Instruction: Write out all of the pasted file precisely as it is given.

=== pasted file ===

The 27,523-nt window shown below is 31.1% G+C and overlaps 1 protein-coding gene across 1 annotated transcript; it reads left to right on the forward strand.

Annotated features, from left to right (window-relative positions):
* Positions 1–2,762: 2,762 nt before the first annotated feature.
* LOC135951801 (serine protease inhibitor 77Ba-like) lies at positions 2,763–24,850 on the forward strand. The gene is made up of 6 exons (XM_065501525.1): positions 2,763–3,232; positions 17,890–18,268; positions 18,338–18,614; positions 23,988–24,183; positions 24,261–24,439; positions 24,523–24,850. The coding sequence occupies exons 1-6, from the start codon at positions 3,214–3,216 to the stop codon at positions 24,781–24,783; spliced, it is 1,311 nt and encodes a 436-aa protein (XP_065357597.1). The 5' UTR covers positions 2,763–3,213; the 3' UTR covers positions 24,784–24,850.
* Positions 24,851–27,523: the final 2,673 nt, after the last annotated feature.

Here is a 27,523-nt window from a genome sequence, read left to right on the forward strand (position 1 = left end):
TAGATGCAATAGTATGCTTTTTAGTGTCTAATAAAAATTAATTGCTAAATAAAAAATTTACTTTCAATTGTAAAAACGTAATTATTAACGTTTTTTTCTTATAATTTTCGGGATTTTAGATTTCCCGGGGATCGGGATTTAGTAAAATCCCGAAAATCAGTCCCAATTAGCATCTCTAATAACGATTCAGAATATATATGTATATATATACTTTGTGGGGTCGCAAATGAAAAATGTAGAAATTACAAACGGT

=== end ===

The 27,523-nt window shown below is 31.1% G+C and overlaps 1 protein-coding gene across 1 annotated transcript; it reads left to right on the forward strand.

Annotated features, from left to right (window-relative positions):
* Positions 1–2,762: 2,762 nt before the first annotated feature.
* LOC135951801 (serine protease inhibitor 77Ba-like) lies at positions 2,763–24,850 on the forward strand. The gene is made up of 6 exons (XM_065501525.1): positions 2,763–3,232; positions 17,890–18,268; positions 18,338–18,614; positions 23,988–24,183; positions 24,261–24,439; positions 24,523–24,850. The coding sequence occupies exons 1-6, from the start codon at positions 3,214–3,216 to the stop codon at positions 24,781–24,783; spliced, it is 1,311 nt and encodes a 436-aa protein (XP_065357597.1). The 5' UTR covers positions 2,763–3,213; the 3' UTR covers positions 24,784–24,850.
* Positions 24,851–27,523: the final 2,673 nt, after the last annotated feature.

Here is a 27,523-nt window from a genome sequence, read left to right on the forward strand (position 1 = left end):
TAGATGCAATAGTATGCTTTTTAGTGTCTAATAAAAATTAATTGCTAAATAAAAAATTTACTTTCAATTGTAAAAACGTAATTATTAACGTTTTTTTCTTATAATTTTCGGGATTTTAGATTTCCCGGGGATCGGGATTTAGTAAAATCCCGAAAATCAGTCCCAATTAGCATCTCTAATAACGATTCAGAATATATATGTATATATATACTTTGTGGGGTCGCAAATGAAAAATGTAGAAATTACAAACGGT